Replica Battle of Britain fighters damaged by winter storms have been repaired free of charge, thanks to generous support from a local business and a conversation many years ago between one of ‘the Few’ and a museum chairman.
Dave Brocklehurst MBE, volunteer at, and chairman of, the Kent Battle of Britain Museum Trust at Hawkinge, came forward to help the nearby Battle of Britain Memorial at Capel-le-Ferne when he heard about the damage to the replica aircraft.
The Hurricane and Spitfire both suffered when the storm ripped through the site, which sits atop Kent’s famous White Cliffs, leaving the Battle of Britain Memorial Trust bracing itself for a repair bill that looked like it could run into many thousands of pounds.
While the Hurricane escaped with a damaged tail wheel, the undercarriage on the Spitfire was badly twisted, with the result that site manager Jules Gomez and Trustee Nick Lawn had to make it safe by supporting the wings with wooden pallets, donated by local timber and builders’ merchant Youngs.
When Dave saw the damage, he decided that with the right specialist help it could be repaired on site, removing the need to transport the aircraft hundreds of miles back to the company that built them.
Although as busy as ever with his own voluntary work at the museum, he was keen to support the Trust, not least because of his friendship with the late Wing Commander Geoffrey Page, DSO, OBE, DFC* who flew in the Battle of Britain and led the campaign to create the National Memorial to the Few, unveiled in 1993.
“Geoffrey was a close friend of mine and once asked me to promise that if the Memorial ever needed help in the future, I would be there – and this seemed like one of those times,” he explained.
“The museum is only a couple of miles up the road and this was a great chance to help out another charity that shares our aim of honouring the memory of Geoffrey and the rest of the Few.”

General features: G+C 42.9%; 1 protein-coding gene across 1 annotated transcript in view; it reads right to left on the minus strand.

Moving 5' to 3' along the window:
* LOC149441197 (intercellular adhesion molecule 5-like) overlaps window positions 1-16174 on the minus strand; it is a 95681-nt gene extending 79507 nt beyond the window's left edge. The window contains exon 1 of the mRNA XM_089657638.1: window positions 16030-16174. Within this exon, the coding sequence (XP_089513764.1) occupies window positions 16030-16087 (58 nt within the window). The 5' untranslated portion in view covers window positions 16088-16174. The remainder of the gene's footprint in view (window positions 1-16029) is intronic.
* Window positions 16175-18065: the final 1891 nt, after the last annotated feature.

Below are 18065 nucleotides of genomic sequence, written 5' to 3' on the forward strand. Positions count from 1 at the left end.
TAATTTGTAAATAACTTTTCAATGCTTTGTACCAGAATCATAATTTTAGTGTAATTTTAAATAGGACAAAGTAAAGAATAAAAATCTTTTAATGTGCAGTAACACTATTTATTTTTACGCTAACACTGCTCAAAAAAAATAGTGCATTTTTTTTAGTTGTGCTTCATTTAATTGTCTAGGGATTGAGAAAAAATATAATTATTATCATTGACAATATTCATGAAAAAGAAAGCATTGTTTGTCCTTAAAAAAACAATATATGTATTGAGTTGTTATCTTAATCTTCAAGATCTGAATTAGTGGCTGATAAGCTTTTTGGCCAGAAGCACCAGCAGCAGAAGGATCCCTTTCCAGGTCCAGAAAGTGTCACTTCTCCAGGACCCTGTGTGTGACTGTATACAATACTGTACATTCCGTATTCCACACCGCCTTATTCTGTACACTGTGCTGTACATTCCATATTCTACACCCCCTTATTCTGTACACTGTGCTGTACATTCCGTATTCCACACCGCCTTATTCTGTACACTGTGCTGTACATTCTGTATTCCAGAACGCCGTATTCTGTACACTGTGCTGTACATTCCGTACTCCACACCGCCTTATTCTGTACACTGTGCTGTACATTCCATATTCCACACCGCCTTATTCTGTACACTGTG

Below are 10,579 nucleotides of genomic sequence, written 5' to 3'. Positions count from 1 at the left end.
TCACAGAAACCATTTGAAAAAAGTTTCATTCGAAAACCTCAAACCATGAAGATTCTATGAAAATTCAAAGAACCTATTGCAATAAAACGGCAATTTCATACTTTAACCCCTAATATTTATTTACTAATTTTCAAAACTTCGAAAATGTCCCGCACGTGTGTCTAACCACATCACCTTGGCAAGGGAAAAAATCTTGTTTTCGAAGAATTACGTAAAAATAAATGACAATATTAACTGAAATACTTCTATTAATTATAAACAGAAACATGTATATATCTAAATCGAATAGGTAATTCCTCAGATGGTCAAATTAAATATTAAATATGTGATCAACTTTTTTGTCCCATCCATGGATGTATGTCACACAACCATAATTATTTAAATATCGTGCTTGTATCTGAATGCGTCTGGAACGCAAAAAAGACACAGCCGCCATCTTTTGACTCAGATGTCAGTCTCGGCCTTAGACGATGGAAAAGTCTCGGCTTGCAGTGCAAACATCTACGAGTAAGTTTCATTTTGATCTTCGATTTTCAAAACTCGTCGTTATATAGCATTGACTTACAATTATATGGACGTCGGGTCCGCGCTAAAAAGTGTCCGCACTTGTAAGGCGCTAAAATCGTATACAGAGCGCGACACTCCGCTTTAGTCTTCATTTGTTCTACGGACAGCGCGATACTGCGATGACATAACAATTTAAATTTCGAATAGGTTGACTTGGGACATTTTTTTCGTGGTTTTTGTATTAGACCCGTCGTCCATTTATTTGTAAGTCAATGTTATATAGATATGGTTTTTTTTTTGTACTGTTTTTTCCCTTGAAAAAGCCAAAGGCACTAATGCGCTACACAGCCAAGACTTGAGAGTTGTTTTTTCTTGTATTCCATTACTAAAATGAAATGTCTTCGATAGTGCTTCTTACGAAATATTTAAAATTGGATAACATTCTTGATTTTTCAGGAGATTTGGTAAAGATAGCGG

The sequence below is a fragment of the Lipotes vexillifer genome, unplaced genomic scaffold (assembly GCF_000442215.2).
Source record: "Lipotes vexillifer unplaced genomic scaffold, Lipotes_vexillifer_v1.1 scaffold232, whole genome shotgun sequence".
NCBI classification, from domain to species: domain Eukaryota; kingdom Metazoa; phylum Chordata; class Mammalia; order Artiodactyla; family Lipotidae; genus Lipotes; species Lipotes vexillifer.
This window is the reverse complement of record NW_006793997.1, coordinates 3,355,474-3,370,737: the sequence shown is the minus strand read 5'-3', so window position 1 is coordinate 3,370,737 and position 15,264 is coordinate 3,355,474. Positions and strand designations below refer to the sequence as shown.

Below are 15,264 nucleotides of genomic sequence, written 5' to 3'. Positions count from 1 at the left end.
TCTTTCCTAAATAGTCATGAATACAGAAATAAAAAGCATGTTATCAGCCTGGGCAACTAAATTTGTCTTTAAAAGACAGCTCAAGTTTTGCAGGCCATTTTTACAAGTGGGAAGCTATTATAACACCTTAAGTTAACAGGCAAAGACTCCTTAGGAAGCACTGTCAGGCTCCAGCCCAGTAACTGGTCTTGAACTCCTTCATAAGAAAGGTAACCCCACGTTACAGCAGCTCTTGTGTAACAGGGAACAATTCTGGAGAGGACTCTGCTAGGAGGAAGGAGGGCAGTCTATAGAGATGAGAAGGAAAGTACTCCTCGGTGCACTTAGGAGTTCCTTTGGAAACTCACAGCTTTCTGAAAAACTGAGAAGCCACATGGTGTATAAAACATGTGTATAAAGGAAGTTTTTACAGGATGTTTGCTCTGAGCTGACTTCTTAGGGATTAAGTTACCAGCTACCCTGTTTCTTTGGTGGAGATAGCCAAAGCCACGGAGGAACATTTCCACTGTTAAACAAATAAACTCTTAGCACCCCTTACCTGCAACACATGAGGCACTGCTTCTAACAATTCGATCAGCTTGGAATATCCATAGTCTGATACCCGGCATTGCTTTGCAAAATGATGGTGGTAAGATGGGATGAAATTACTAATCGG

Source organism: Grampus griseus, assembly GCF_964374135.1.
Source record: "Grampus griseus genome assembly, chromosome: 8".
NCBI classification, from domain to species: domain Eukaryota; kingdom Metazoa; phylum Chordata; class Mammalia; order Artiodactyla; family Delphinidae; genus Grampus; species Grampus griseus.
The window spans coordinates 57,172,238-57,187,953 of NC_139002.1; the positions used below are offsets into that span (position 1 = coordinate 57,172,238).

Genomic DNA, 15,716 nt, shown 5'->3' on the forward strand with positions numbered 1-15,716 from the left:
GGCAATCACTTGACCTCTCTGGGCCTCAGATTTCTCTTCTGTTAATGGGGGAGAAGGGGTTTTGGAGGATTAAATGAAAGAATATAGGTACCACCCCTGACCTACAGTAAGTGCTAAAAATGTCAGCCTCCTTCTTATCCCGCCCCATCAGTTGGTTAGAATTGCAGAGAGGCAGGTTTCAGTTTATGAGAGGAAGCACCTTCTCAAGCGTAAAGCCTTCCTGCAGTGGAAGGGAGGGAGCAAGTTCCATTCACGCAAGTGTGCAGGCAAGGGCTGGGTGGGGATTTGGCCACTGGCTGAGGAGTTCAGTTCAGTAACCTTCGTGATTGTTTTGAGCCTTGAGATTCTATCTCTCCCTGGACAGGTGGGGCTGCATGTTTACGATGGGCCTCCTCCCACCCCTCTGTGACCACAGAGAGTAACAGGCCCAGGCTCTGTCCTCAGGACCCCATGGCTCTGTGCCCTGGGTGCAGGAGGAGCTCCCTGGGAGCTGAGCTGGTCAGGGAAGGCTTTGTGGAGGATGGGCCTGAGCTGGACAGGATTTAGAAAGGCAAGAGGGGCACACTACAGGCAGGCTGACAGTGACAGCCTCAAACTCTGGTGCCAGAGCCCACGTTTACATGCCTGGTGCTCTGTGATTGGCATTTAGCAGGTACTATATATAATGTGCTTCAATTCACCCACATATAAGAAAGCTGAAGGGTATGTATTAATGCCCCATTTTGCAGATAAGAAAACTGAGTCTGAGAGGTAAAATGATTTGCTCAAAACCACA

Dave contacted Eric Cook, a director of local welding company Cook Fabrications, whose daughter Lucy is one of his museum volunteers, and persuaded the company to help repair the damaged undercarriage on both aircraft free of charge.
Eric despatched welder Chris Clifford to the site, where he spent a day working alongside Dave, Jules and museum volunteers Kevan Dunn-Beeching and Rick Kent to fit new, strengthened, supporting plates inside the Spitfire and re-fix the undercarriage.
Trust Chairman Richard Hunting CBE said: “This was a remarkable gesture both by Cook Fabrications and by Dave, whose practical skills and experience allowed him to see what needed doing and who then set things in motion. This has saved us a lot of money at a difficult time, and we are delighted with such generous support.”
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A local man, Eric Cook’s mother served in the WAAF at the frontline Battle of Britain RAF station at Hawkinge, part of which is now home to the museum.
He said he had a close affinity with the Trust’s work to remember the Few, adding: “We had the skills and the equipment to be able to help the Trust in its hour of need and I was delighted that we were able to do so.”
The Trust’s Wing visitor centre and car park are currently closed in line with government guidelines, but the external features at the clifftop site, including the Christopher Foxley-Norris Memorial Wall and the National Memorial to the Few are always open to visitors on foot. For more information see www.battleofbritainmemorial.org